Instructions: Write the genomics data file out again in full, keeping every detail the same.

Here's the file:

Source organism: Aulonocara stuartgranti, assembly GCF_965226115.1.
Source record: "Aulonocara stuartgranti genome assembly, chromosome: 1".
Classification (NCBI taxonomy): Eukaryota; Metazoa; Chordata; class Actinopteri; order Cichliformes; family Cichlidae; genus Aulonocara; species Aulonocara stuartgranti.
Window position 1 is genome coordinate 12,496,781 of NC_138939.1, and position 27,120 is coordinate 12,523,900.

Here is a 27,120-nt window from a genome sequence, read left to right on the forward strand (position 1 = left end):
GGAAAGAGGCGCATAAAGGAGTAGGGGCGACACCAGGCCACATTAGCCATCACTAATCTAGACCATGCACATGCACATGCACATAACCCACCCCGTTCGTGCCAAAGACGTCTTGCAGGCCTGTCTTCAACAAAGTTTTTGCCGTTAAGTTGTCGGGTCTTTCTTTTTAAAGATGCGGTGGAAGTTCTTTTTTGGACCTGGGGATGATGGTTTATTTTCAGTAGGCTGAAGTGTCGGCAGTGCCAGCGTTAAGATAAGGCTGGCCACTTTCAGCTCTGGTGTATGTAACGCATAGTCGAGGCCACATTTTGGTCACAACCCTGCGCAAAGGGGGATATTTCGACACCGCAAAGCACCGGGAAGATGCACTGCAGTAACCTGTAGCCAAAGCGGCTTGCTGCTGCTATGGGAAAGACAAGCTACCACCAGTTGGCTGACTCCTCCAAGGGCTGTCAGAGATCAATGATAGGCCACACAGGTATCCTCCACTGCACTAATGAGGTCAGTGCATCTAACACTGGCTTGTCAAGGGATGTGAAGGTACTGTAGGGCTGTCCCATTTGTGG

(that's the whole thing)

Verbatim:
Source organism: Aulonocara stuartgranti, assembly GCF_965226115.1.
Source record: "Aulonocara stuartgranti genome assembly, chromosome: 1".
Classification (NCBI taxonomy): Eukaryota; Metazoa; Chordata; class Actinopteri; order Cichliformes; family Cichlidae; genus Aulonocara; species Aulonocara stuartgranti.
Window position 1 is genome coordinate 12,496,781 of NC_138939.1, and position 27,120 is coordinate 12,523,900.

Here is a 27,120-nt window from a genome sequence, read left to right on the forward strand (position 1 = left end):
GGAAAGAGGCGCATAAAGGAGTAGGGGCGACACCAGGCCACATTAGCCATCACTAATCTAGACCATGCACATGCACATGCACATAACCCACCCCGTTCGTGCCAAAGACGTCTTGCAGGCCTGTCTTCAACAAAGTTTTTGCCGTTAAGTTGTCGGGTCTTTCTTTTTAAAGATGCGGTGGAAGTTCTTTTTTGGACCTGGGGATGATGGTTTATTTTCAGTAGGCTGAAGTGTCGGCAGTGCCAGCGTTAAGATAAGGCTGGCCACTTTCAGCTCTGGTGTATGTAACGCATAGTCGAGGCCACATTTTGGTCACAACCCTGCGCAAAGGGGGATATTTCGACACCGCAAAGCACCGGGAAGATGCACTGCAGTAACCTGTAGCCAAAGCGGCTTGCTGCTGCTATGGGAAAGACAAGCTACCACCAGTTGGCTGACTCCTCCAAGGGCTGTCAGAGATCAATGATAGGCCACACAGGTATCCTCCACTGCACTAATGAGGTCAGTGCATCTAACACTGGCTTGTCAAGGGATGTGAAGGTACTGTAGGGCTGTCCCATTTGTGG